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Charlie Huston
The Mystic Arts of Erasing All Signs of Death
Reviewed by: Terry D'Auray © 2009

Ballantine Books; Random House
US Hardcover
ISBN: 978-0-345-50111-0
$25.00; 319 pages
Publication Date: January 13, 2009
Date Reviewed: January 5, 2009

Index:  Mystery  Horror  General Fiction

If you liked Huston's Hank Thompson trilogy and/or his Joe Pitt vampire-detective series, you'll revel in this newest Huston, 'The Mystic Arts of Erasing All Signs of Death' and its main character Web Goodhue. Goodhue is a Huston classic, a screwed-up guy who gets into an unfathomable situation; the story line is also characteristically Huston, fast-paced, wildly off-beat and often hilarious, and the prose is certainly vintage Huston, sharp, funny, with dialogue that's consistently clever while still ringing true. But the sum of the parts, the people, the plot and the prose, is most certainly Huston up graded, a sophisticated, complex and emotionally engaging novel that's not to be missed.

Goodhue, a former school teacher suffering from an earlier trauma, is in free-fall, no job, no money, sleeping his life away, being generally mean-spirited and obnoxious. When his one remaining friend tells him his free-loading days are over, Web goes to work on a crime-scene clean-up crew, scraping blood and guts off walls, rugs, and floors while fighting off maggots and roaches. While cleaning up after a particularly gross Malibu suicide, he meets Soledad, the suicide's daughter, who subsequently asks him to help her and her brother clean up yet another big mess in a Malibu hotel room in the wee hours of the morning. Web knows this means trouble and that he should decline (we certainly know it means trouble and that he should decline) but somehow he just can't turn down this woman. And thus unleashes all manner of hell, with gun-toting cowboys, shit-faced relatives, illegal contraband, revenge and retribution, and lots and lots of nasty violence, most aimed at a confused and conflicted Web who's just trying to hang in and figure out what's going on.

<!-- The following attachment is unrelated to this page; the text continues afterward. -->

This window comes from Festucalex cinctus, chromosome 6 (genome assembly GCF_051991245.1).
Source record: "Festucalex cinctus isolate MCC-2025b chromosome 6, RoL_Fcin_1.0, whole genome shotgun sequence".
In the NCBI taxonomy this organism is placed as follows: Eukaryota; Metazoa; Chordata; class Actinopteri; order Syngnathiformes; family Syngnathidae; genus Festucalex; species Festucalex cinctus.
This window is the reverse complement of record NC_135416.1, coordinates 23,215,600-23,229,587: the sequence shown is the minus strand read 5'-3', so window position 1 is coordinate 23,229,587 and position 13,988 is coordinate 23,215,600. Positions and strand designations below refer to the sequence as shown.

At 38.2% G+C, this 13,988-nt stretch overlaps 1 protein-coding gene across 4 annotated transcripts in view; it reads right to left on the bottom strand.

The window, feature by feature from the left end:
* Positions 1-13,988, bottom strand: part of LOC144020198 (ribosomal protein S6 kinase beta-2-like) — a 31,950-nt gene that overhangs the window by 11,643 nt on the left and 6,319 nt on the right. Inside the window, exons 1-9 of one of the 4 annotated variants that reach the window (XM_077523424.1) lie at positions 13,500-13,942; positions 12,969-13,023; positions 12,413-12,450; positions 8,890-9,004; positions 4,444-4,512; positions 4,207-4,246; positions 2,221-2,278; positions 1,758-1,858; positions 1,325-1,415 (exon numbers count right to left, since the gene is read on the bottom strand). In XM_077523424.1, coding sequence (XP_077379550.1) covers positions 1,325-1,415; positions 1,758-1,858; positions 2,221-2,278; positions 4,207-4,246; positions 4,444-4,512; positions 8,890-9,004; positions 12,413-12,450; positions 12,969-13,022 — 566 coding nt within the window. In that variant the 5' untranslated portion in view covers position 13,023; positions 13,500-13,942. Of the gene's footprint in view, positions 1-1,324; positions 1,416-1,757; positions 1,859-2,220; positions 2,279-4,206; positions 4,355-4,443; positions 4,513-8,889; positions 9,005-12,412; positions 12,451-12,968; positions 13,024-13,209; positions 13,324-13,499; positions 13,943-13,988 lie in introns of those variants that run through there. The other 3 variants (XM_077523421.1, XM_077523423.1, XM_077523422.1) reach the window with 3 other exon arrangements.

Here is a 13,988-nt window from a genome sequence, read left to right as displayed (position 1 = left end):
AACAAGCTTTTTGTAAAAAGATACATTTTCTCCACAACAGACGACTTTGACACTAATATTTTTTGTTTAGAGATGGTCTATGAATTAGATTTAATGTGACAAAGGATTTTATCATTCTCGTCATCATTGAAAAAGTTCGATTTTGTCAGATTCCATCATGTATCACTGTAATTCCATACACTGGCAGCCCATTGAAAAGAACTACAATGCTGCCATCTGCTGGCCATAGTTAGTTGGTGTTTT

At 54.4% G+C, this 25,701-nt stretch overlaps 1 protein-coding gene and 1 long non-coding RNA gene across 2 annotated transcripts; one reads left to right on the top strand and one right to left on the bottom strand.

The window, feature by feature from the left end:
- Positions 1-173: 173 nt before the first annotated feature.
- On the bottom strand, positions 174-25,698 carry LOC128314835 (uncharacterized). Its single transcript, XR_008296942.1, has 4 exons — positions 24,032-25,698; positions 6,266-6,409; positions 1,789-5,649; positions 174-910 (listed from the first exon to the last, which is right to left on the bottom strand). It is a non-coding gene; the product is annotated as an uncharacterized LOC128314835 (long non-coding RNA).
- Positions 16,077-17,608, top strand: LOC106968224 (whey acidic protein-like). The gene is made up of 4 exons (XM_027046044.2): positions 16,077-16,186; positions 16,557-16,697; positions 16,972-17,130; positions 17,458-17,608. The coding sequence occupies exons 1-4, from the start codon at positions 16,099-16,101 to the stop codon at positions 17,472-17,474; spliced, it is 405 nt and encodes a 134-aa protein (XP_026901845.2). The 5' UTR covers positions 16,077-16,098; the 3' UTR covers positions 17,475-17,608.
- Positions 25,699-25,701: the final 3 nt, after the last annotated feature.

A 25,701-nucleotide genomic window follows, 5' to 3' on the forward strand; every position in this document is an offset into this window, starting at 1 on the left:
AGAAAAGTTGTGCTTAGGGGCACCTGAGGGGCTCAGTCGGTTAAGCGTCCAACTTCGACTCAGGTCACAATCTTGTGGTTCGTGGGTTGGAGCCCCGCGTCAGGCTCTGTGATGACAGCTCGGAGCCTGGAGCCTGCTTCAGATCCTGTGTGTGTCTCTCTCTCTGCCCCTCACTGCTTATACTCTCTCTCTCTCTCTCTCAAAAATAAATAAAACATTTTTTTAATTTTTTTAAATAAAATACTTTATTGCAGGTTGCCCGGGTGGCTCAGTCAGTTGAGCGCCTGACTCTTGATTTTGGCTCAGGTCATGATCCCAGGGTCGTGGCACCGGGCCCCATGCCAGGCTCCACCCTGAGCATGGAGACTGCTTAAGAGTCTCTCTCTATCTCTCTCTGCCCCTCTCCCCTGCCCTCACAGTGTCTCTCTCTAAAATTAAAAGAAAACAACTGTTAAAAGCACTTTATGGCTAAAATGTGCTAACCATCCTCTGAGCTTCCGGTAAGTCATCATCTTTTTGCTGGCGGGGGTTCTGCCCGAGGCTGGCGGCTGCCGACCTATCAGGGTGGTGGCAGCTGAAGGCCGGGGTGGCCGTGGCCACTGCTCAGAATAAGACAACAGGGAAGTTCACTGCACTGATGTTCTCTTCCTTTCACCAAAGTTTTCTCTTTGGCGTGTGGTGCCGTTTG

Huston's bad guys are both sincerely frightening — because they're so obviously unhinged and so inventively violent — and embarrassing funny –because they're so astonishingly stupid and unpredictable. He creates situations that are nothing short of outlandish, and describes them in vivid, cringe-inducing prose. But despite the somewhat loose connection to conventional reality, we lap them up with relish. We wince, squirm, hold our breath, and then burst out with a laugh, and probably feel a bit bad laughing at such brutal events. Huston tells his story in rapid-fire, expletive-laden dialogue, eschewing quotation marks, that's character-perfect — self-deprecating and witty from Web, one step above a grunt from some of the bad guys, and slyly sexy and sincere from Soledad.

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